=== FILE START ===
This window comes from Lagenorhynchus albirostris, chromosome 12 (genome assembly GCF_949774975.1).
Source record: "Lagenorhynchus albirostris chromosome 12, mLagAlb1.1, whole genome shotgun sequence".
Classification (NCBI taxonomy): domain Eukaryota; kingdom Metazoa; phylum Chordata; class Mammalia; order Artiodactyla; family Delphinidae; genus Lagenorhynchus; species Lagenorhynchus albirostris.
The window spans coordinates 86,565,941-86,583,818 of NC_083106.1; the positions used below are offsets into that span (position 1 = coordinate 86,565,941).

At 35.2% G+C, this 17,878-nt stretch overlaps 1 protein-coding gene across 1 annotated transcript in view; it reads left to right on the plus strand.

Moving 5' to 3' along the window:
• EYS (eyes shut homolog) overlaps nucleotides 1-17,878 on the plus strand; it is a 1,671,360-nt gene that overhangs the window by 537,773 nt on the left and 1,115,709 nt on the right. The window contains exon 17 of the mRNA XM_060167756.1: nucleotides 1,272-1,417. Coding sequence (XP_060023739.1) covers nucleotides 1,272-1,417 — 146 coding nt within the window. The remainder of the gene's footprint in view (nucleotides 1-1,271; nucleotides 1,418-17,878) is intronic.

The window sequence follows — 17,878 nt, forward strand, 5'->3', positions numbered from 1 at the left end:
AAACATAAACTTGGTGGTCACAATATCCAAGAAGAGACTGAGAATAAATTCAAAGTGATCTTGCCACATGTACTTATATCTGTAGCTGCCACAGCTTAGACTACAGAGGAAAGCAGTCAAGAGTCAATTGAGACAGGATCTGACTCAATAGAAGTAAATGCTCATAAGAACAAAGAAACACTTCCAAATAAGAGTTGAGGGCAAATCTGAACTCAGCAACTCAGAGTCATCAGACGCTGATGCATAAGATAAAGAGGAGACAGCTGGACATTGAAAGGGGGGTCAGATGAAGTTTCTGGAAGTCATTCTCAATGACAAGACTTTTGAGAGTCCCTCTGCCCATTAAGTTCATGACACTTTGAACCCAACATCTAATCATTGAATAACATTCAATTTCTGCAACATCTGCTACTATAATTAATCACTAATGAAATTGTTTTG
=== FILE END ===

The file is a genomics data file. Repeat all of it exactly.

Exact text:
This window comes from Lagenorhynchus albirostris, chromosome 12 (genome assembly GCF_949774975.1).
Source record: "Lagenorhynchus albirostris chromosome 12, mLagAlb1.1, whole genome shotgun sequence".
Classification (NCBI taxonomy): domain Eukaryota; kingdom Metazoa; phylum Chordata; class Mammalia; order Artiodactyla; family Delphinidae; genus Lagenorhynchus; species Lagenorhynchus albirostris.
The window spans coordinates 86,565,941-86,583,818 of NC_083106.1; the positions used below are offsets into that span (position 1 = coordinate 86,565,941).

At 35.2% G+C, this 17,878-nt stretch overlaps 1 protein-coding gene across 1 annotated transcript in view; it reads left to right on the plus strand.

Moving 5' to 3' along the window:
• EYS (eyes shut homolog) overlaps nucleotides 1-17,878 on the plus strand; it is a 1,671,360-nt gene that overhangs the window by 537,773 nt on the left and 1,115,709 nt on the right. The window contains exon 17 of the mRNA XM_060167756.1: nucleotides 1,272-1,417. Coding sequence (XP_060023739.1) covers nucleotides 1,272-1,417 — 146 coding nt within the window. The remainder of the gene's footprint in view (nucleotides 1-1,271; nucleotides 1,418-17,878) is intronic.

The window sequence follows — 17,878 nt, forward strand, 5'->3', positions numbered from 1 at the left end:
AAACATAAACTTGGTGGTCACAATATCCAAGAAGAGACTGAGAATAAATTCAAAGTGATCTTGCCACATGTACTTATATCTGTAGCTGCCACAGCTTAGACTACAGAGGAAAGCAGTCAAGAGTCAATTGAGACAGGATCTGACTCAATAGAAGTAAATGCTCATAAGAACAAAGAAACACTTCCAAATAAGAGTTGAGGGCAAATCTGAACTCAGCAACTCAGAGTCATCAGACGCTGATGCATAAGATAAAGAGGAGACAGCTGGACATTGAAAGGGGGGTCAGATGAAGTTTCTGGAAGTCATTCTCAATGACAAGACTTTTGAGAGTCCCTCTGCCCATTAAGTTCATGACACTTTGAACCCAACATCTAATCATTGAATAACATTCAATTTCTGCAACATCTGCTACTATAATTAATCACTAATGAAATTGTTTTG